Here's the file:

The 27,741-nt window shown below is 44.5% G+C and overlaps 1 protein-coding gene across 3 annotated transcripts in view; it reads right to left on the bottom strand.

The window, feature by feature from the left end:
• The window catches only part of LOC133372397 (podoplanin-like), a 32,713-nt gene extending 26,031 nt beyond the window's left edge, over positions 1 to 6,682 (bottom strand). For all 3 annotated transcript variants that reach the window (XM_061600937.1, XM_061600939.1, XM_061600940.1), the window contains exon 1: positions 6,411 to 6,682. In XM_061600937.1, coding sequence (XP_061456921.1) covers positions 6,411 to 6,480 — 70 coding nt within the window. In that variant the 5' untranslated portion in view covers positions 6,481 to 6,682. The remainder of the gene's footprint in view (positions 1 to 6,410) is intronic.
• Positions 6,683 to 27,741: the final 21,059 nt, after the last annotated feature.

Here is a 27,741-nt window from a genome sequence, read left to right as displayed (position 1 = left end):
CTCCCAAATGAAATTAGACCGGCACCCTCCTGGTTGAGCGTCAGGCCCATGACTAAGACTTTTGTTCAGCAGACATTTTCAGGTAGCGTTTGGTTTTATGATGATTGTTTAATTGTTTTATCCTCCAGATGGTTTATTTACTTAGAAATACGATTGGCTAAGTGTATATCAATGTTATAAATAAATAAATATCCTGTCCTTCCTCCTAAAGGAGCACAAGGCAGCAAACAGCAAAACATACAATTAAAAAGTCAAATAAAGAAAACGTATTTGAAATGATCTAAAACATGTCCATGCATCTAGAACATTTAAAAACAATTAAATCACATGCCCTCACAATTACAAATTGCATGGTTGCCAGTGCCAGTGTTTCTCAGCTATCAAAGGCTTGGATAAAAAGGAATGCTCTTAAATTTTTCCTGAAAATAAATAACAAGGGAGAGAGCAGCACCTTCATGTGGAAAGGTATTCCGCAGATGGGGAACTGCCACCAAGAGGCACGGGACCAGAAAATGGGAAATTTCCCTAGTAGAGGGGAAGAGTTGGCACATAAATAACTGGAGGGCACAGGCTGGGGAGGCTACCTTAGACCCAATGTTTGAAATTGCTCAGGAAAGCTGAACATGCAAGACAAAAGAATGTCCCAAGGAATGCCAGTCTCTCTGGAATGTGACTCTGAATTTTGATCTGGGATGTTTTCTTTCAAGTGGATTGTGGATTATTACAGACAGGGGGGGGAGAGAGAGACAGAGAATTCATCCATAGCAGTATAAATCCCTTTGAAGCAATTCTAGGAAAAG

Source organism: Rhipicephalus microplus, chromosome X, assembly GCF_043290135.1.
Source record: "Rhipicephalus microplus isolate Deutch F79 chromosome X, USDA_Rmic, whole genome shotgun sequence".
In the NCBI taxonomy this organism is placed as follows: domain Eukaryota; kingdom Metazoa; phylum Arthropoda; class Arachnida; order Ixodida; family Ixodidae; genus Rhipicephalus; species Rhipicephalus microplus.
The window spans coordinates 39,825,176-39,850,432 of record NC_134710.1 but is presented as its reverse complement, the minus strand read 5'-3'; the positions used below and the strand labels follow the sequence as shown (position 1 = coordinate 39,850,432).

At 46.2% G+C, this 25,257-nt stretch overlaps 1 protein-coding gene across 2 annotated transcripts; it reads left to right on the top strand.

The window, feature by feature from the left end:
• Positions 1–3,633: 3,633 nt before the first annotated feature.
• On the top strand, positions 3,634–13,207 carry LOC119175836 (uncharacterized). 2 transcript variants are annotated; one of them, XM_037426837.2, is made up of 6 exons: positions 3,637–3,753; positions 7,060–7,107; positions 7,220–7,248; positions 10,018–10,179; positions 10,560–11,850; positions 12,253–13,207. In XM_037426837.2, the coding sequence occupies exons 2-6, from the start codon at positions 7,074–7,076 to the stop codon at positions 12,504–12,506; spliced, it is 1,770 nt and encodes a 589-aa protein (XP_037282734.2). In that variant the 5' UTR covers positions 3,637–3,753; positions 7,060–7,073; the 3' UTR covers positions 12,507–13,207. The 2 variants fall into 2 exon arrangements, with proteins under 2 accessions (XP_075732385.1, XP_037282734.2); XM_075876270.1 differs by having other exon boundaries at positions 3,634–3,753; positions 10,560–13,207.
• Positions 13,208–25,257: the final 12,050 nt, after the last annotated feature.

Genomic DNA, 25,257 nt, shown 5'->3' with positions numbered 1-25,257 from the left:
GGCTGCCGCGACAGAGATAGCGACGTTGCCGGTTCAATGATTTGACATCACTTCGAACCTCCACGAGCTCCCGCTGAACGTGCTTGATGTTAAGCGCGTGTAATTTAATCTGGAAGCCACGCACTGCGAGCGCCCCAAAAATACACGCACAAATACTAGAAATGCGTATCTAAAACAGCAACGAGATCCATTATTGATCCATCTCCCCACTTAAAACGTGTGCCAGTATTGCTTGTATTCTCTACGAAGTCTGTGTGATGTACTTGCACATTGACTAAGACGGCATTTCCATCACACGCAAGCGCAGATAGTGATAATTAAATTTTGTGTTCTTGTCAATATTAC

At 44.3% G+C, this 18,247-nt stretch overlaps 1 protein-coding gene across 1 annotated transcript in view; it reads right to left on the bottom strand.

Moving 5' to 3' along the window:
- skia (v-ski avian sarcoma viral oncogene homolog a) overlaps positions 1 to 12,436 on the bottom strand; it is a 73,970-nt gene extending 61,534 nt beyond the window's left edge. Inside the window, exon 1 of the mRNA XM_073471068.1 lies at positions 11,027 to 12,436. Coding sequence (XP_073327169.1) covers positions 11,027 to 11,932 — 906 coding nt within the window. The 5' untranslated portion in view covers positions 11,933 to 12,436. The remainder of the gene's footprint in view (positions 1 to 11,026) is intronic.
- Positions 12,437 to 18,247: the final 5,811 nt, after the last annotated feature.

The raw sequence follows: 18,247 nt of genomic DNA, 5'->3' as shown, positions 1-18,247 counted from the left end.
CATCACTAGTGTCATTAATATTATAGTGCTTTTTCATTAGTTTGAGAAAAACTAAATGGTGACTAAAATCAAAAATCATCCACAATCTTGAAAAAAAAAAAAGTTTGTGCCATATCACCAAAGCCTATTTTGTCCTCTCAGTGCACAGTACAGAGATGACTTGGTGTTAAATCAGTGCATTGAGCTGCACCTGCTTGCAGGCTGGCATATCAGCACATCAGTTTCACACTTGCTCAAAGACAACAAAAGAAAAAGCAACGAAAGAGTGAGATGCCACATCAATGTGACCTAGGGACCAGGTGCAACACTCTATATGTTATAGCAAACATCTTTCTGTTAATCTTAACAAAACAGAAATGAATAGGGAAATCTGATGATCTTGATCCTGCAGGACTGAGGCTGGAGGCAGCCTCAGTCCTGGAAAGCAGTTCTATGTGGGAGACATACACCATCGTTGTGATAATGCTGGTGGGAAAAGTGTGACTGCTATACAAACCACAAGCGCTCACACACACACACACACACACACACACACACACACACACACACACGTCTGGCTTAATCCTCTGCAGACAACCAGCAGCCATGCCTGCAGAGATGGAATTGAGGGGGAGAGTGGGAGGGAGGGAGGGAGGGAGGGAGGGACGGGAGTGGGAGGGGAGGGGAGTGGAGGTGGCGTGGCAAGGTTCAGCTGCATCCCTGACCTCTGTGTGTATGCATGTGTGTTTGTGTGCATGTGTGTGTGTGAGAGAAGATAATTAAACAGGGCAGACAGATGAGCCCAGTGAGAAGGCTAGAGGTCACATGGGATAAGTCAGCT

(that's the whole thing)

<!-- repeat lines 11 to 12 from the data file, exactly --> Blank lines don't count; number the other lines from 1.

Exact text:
At 46.2% G+C, this 25,257-nt stretch overlaps 1 protein-coding gene across 2 annotated transcripts; it reads left to right on the top strand.

The window, feature by feature from the left end: